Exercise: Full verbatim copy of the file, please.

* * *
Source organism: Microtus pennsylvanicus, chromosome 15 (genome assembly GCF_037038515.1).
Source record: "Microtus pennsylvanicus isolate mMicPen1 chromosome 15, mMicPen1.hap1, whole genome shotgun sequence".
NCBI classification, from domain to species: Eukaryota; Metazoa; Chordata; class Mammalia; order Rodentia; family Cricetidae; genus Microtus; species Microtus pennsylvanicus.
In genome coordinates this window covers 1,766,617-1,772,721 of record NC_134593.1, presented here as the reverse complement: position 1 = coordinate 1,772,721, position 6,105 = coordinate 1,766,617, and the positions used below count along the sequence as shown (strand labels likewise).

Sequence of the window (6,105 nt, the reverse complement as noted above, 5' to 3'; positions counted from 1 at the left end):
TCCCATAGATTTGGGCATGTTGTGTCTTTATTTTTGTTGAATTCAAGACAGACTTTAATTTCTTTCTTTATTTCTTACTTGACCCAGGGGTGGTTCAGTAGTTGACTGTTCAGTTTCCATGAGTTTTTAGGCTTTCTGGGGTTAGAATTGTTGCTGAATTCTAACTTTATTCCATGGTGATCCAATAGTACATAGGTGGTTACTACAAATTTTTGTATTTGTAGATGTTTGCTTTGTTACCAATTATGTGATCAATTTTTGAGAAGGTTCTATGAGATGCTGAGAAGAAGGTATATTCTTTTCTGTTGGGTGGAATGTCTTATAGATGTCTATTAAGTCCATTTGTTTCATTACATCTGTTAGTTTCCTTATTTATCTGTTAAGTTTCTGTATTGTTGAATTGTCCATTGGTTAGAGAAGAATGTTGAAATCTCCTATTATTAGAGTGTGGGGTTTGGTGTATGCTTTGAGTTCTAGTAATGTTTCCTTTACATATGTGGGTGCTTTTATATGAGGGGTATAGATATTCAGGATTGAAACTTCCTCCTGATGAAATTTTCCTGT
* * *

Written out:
Source organism: Microtus pennsylvanicus, chromosome 15 (genome assembly GCF_037038515.1).
Source record: "Microtus pennsylvanicus isolate mMicPen1 chromosome 15, mMicPen1.hap1, whole genome shotgun sequence".
NCBI classification, from domain to species: Eukaryota; Metazoa; Chordata; class Mammalia; order Rodentia; family Cricetidae; genus Microtus; species Microtus pennsylvanicus.
In genome coordinates this window covers 1,766,617-1,772,721 of record NC_134593.1, presented here as the reverse complement: position 1 = coordinate 1,772,721, position 6,105 = coordinate 1,766,617, and the positions used below count along the sequence as shown (strand labels likewise).

Sequence of the window (6,105 nt, the reverse complement as noted above, 5' to 3'; positions counted from 1 at the left end):
TCCCATAGATTTGGGCATGTTGTGTCTTTATTTTTGTTGAATTCAAGACAGACTTTAATTTCTTTCTTTATTTCTTACTTGACCCAGGGGTGGTTCAGTAGTTGACTGTTCAGTTTCCATGAGTTTTTAGGCTTTCTGGGGTTAGAATTGTTGCTGAATTCTAACTTTATTCCATGGTGATCCAATAGTACATAGGTGGTTACTACAAATTTTTGTATTTGTAGATGTTTGCTTTGTTACCAATTATGTGATCAATTTTTGAGAAGGTTCTATGAGATGCTGAGAAGAAGGTATATTCTTTTCTGTTGGGTGGAATGTCTTATAGATGTCTATTAAGTCCATTTGTTTCATTACATCTGTTAGTTTCCTTATTTATCTGTTAAGTTTCTGTATTGTTGAATTGTCCATTGGTTAGAGAAGAATGTTGAAATCTCCTATTATTAGAGTGTGGGGTTTGGTGTATGCTTTGAGTTCTAGTAATGTTTCCTTTACATATGTGGGTGCTTTTATATGAGGGGTATAGATATTCAGGATTGAAACTTCCTCCTGATGAAATTTTCCTGT